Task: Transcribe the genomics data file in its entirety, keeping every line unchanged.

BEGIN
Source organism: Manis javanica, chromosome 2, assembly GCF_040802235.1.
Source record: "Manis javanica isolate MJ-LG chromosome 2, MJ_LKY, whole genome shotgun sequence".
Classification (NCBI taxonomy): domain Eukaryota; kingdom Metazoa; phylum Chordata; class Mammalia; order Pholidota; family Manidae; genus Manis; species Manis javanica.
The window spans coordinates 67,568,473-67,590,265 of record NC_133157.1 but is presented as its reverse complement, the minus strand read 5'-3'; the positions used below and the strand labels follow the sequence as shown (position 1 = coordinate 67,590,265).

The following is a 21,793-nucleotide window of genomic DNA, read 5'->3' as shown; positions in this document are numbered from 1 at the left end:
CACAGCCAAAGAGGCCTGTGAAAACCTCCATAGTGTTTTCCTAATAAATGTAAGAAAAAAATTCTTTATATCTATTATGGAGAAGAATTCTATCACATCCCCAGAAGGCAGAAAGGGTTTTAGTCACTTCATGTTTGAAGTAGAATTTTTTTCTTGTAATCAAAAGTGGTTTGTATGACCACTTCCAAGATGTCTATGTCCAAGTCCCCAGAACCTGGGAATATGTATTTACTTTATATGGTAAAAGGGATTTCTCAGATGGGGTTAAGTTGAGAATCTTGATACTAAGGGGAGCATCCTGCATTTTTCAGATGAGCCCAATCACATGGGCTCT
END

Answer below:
Source organism: Manis javanica, chromosome 2, assembly GCF_040802235.1.
Source record: "Manis javanica isolate MJ-LG chromosome 2, MJ_LKY, whole genome shotgun sequence".
Classification (NCBI taxonomy): domain Eukaryota; kingdom Metazoa; phylum Chordata; class Mammalia; order Pholidota; family Manidae; genus Manis; species Manis javanica.
The window spans coordinates 67,568,473-67,590,265 of record NC_133157.1 but is presented as its reverse complement, the minus strand read 5'-3'; the positions used below and the strand labels follow the sequence as shown (position 1 = coordinate 67,590,265).

The following is a 21,793-nucleotide window of genomic DNA, read 5'->3' as shown; positions in this document are numbered from 1 at the left end:
CACAGCCAAAGAGGCCTGTGAAAACCTCCATAGTGTTTTCCTAATAAATGTAAGAAAAAAATTCTTTATATCTATTATGGAGAAGAATTCTATCACATCCCCAGAAGGCAGAAAGGGTTTTAGTCACTTCATGTTTGAAGTAGAATTTTTTTCTTGTAATCAAAAGTGGTTTGTATGACCACTTCCAAGATGTCTATGTCCAAGTCCCCAGAACCTGGGAATATGTATTTACTTTATATGGTAAAAGGGATTTCTCAGATGGGGTTAAGTTGAGAATCTTGATACTAAGGGGAGCATCCTGCATTTTTCAGATGAGCCCAATCACATGGGCTCT